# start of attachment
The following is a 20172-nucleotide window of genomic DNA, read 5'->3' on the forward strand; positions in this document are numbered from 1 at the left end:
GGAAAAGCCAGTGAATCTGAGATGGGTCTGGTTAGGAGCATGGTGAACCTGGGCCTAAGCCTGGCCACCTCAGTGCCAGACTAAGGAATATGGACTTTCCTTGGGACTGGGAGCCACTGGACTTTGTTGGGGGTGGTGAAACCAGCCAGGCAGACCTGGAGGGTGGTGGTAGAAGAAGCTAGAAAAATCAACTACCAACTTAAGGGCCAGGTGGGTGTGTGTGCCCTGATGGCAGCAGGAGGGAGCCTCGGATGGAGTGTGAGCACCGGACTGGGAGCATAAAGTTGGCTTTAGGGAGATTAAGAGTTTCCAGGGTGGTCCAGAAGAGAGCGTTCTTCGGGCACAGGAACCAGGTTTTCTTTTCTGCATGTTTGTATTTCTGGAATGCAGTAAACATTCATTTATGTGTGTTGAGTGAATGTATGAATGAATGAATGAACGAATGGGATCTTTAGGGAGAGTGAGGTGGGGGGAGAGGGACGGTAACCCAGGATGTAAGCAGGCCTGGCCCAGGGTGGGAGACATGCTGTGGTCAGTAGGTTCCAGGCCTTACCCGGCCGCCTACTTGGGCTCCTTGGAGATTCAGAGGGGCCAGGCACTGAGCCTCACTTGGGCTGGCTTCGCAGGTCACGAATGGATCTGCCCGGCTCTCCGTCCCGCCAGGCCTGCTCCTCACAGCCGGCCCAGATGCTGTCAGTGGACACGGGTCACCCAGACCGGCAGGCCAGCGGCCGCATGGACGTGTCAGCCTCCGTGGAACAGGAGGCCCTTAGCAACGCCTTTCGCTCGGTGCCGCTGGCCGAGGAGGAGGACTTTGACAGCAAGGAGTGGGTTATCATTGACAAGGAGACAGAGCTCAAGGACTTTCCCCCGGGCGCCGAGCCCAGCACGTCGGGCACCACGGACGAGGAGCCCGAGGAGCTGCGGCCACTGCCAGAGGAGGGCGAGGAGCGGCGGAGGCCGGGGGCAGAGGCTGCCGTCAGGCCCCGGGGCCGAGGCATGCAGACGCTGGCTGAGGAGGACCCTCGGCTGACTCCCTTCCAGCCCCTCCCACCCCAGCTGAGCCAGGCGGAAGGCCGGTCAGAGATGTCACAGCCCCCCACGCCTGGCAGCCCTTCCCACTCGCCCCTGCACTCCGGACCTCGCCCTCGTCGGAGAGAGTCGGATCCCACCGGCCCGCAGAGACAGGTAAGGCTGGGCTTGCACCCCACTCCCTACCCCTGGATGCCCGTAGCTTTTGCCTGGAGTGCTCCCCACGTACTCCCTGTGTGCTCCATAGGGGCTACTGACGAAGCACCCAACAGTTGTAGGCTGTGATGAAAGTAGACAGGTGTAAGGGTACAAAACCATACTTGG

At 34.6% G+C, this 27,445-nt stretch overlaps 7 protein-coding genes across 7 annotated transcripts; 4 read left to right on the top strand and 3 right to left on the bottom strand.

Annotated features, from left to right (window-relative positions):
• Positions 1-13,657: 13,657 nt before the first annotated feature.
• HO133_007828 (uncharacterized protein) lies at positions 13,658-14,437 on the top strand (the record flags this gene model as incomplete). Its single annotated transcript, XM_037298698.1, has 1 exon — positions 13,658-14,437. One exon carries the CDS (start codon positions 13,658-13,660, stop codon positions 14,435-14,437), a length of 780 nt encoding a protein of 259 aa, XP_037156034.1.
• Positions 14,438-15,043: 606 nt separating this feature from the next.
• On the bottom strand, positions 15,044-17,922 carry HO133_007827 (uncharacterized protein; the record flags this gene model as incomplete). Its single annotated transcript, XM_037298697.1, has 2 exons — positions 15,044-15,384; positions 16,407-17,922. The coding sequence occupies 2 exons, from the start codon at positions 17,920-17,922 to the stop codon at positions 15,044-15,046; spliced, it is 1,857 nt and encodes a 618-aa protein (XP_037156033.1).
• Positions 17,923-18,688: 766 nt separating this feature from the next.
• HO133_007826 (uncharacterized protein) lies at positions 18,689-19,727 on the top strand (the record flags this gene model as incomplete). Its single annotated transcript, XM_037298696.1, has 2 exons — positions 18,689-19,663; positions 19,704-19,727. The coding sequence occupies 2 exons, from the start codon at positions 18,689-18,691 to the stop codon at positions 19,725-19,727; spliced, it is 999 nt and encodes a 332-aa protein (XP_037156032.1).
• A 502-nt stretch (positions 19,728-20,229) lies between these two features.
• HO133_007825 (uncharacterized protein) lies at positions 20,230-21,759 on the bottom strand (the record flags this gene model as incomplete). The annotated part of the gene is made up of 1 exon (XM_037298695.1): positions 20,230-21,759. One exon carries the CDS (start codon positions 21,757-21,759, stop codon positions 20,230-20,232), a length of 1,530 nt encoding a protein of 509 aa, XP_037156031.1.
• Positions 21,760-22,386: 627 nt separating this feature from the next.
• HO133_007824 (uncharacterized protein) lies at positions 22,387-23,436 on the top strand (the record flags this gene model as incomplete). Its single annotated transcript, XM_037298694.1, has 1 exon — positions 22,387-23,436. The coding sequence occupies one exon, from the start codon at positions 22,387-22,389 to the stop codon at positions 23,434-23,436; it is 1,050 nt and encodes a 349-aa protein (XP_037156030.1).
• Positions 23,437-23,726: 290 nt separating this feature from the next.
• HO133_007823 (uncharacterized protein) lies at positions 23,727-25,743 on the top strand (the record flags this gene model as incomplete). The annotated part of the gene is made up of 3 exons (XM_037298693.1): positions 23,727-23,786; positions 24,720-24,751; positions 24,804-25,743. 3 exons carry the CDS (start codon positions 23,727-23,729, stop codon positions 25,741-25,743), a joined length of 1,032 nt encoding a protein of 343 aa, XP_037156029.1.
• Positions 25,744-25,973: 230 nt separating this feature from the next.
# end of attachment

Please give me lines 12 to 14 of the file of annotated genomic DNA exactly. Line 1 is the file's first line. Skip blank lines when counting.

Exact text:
• HO133_007825 (uncharacterized protein) lies at positions 20,230-21,759 on the bottom strand (the record flags this gene model as incomplete). The annotated part of the gene is made up of 1 exon (XM_037298695.1): positions 20,230-21,759. One exon carries the CDS (start codon positions 21,757-21,759, stop codon positions 20,230-20,232), a length of 1,530 nt encoding a protein of 509 aa, XP_037156031.1.
• Positions 21,760-22,386: 627 nt separating this feature from the next.
• HO133_007824 (uncharacterized protein) lies at positions 22,387-23,436 on the top strand (the record flags this gene model as incomplete). Its single annotated transcript, XM_037298694.1, has 1 exon — positions 22,387-23,436. The coding sequence occupies one exon, from the start codon at positions 22,387-22,389 to the stop codon at positions 23,434-23,436; it is 1,050 nt and encodes a 349-aa protein (XP_037156030.1).